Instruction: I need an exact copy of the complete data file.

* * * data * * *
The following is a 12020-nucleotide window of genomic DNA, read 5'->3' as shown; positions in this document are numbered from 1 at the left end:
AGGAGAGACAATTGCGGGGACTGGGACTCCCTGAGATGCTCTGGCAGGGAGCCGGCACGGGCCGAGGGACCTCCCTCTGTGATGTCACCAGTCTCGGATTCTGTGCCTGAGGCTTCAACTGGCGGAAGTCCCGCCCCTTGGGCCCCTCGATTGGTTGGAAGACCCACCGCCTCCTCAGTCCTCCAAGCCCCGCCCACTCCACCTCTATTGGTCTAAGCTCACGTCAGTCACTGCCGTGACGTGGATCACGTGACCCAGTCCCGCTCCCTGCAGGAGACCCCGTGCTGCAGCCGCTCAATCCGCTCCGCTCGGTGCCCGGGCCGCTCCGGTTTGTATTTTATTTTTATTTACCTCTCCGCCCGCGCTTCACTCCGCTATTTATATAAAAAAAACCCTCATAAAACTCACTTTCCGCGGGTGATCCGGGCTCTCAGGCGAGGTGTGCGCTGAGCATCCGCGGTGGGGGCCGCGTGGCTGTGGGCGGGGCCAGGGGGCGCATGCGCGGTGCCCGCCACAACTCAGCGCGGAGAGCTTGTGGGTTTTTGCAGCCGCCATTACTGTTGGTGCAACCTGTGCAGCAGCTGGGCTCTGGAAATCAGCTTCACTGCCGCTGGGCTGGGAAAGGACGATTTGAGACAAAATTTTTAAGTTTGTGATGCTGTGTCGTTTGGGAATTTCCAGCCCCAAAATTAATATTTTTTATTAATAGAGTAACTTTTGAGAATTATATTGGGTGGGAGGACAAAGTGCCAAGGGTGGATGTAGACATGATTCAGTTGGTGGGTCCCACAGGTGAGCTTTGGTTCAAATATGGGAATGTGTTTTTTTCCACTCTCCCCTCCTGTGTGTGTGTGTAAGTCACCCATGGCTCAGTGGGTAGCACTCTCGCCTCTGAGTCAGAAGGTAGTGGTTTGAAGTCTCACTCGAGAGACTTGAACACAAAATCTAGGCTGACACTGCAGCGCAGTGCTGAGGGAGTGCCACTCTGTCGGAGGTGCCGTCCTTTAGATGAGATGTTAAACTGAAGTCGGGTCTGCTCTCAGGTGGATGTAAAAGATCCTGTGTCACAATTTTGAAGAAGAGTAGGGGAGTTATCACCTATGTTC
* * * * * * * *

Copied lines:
The following is a 12020-nucleotide window of genomic DNA, read 5'->3' as shown; positions in this document are numbered from 1 at the left end:
AGGAGAGACAATTGCGGGGACTGGGACTCCCTGAGATGCTCTGGCAGGGAGCCGGCACGGGCCGAGGGACCTCCCTCTGTGATGTCACCAGTCTCGGATTCTGTGCCTGAGGCTTCAACTGGCGGAAGTCCCGCCCCTTGGGCCCCTCGATTGGTTGGAAGACCCACCGCCTCCTCAGTCCTCCAAGCCCCGCCCACTCCACCTCTATTGGTCTAAGCTCACGTCAGTCACTGCCGTGACGTGGATCACGTGACCCAGTCCCGCTCCCTGCAGGAGACCCCGTGCTGCAGCCGCTCAATCCGCTCCGCTCGGTGCCCGGGCCGCTCCGGTTTGTATTTTATTTTTATTTACCTCTCCGCCCGCGCTTCACTCCGCTATTTATATAAAAAAAACCCTCATAAAACTCACTTTCCGCGGGTGATCCGGGCTCTCAGGCGAGGTGTGCGCTGAGCATCCGCGGTGGGGGCCGCGTGGCTGTGGGCGGGGCCAGGGGGCGCATGCGCGGTGCCCGCCACAACTCAGCGCGGAGAGCTTGTGGGTTTTTGCAGCCGCCATTACTGTTGGTGCAACCTGTGCAGCAGCTGGGCTCTGGAAATCAGCTTCACTGCCGCTGGGCTGGGAAAGGACGATTTGAGACAAAATTTTTAAGTTTGTGATGCTGTGTCGTTTGGGAATTTCCAGCCCCAAAATTAATATTTTTTATTAATAGAGTAACTTTTGAGAATTATATTGGGTGGGAGGACAAAGTGCCAAGGGTGGATGTAGACATGATTCAGTTGGTGGGTCCCACAGGTGAGCTTTGGTTCAAATATGGGAATGTGTTTTTTTCCACTCTCCCCTCCTGTGTGTGTGTGTAAGTCACCCATGGCTCAGTGGGTAGCACTCTCGCCTCTGAGTCAGAAGGTAGTGGTTTGAAGTCTCACTCGAGAGACTTGAACACAAAATCTAGGCTGACACTGCAGCGCAGTGCTGAGGGAGTGCCACTCTGTCGGAGGTGCCGTCCTTTAGATGAGATGTTAAACTGAAGTCGGGTCTGCTCTCAGGTGGATGTAAAAGATCCTGTGTCACAATTTTGAAGAAGAGTAGGGGAGTTATCACCTATGTTC